Warning: Spoilers for the plot follow.
After the bombshell ending of the first episode, in which a former singer was brutally slaughtered by some unknown being from beneath the city, this episode of Amazon’s Carnival Row slowed things down a bit. Rycroft continues on his search for this new killer, while Vignette has to confront the true ugliness of her (truly terrible) employers and ultimately flees into service with a smuggling group. Meanwhile, both Imogen and Ezra (Vignette’s terrible employers) struggle with impending bankruptcy and the presence of a wealthy Puck next door, while Chancellor Absalom contends with the kidnapping of his son, unaware that his wife Piety is responsible.
Bloom and Delevingne continue to turn in solid performances, though it’s still very unclear how they feel about one another now that they have been reunited and, for that matter, what it was that separated them in the first place. They only have one scene where they are together, but there are a few sparks there, an indication that Vignette’s avowed hatred of her husband may not be as sincere as she claims, and it’s clear by Rycroft’s actions (such as paying off Vignette’s bonds to her employers), that he still has feelings for her. I sincerely hope, though, that Carnival Row starts revealing more about their backstory, as know almost nothing about either of their backstories, either individually or as a couple. That’s a bit of a problem when they are, in theory at least, your two main characters.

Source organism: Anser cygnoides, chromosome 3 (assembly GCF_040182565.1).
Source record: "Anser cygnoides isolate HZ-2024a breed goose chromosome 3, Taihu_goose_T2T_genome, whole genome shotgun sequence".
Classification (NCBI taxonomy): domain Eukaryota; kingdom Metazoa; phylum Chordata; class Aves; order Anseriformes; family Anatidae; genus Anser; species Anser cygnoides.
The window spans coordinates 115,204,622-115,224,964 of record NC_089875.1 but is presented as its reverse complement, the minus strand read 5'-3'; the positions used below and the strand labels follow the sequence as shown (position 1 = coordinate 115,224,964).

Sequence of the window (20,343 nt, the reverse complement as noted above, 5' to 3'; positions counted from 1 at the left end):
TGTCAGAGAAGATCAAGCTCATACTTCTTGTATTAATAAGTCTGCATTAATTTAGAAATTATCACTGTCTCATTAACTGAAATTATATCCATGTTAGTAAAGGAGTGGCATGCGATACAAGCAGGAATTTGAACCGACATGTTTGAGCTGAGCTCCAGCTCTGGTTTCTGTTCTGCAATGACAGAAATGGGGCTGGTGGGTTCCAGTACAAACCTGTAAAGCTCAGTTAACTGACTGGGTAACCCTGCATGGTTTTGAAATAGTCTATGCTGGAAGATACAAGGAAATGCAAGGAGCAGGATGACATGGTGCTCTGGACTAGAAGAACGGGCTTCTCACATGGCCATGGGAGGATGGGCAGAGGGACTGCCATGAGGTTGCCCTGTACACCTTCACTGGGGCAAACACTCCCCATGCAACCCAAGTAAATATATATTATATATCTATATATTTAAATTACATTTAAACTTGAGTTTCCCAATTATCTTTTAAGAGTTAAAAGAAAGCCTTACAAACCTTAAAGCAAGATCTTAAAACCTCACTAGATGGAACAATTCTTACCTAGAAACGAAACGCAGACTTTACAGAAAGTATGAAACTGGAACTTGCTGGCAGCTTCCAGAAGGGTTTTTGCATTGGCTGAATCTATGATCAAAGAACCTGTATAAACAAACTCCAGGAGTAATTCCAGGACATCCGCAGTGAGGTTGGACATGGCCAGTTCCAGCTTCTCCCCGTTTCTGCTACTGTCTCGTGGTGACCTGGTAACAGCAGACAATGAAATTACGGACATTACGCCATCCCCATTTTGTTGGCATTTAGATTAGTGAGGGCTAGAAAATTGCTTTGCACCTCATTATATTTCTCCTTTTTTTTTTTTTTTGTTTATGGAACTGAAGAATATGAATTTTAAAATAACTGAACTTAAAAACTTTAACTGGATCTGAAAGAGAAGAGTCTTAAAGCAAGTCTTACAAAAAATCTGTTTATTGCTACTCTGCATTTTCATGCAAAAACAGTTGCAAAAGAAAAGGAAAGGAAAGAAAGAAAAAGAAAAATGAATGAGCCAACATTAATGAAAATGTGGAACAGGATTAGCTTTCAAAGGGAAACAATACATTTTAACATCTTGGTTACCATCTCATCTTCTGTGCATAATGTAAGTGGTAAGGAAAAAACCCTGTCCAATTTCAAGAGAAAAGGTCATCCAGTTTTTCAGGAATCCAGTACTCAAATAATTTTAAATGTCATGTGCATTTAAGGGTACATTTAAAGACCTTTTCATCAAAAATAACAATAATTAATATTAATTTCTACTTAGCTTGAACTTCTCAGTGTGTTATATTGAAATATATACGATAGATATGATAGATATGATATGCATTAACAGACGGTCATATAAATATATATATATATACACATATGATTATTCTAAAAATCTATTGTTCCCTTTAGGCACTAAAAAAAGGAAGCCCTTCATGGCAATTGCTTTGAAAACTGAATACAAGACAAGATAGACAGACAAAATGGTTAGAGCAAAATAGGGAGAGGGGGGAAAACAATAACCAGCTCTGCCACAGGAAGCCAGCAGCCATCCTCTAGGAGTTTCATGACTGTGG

Varma’s Piety is also still something of an enigma. We now know that she’s staged her own son’s kidnapping, though her motives for doing so are as opaque as ever. One suspects that she bears her husband some significant amount of animosity, and their brief and testy exchange after their son’s kidnapping suggests it may be due to Piety’s exalted family status. I’ve always felt that Indira Varma is a supremely talented actress who always has the misfortune to be cast in roles that underuse her (such as her role as Niobe in HBO’s Rome and as the vengeful but ultimately ineffective Ellaria Sand in Game of Thrones), and I hope that doesn’t prove to be true here as well.
This was, in many ways, a bit of a slow-burn episode, revealing a bit more about the workings of the city of the Burgue and shedding a little more light on the politics and magic that undergird this world. However, it doesn’t really solve any of the enigmas put in place by the first episode, and though I enjoyed the episode (and very badly want to enjoy the series as a whole), I sincerely hope that matters kick into a higher gear going forward.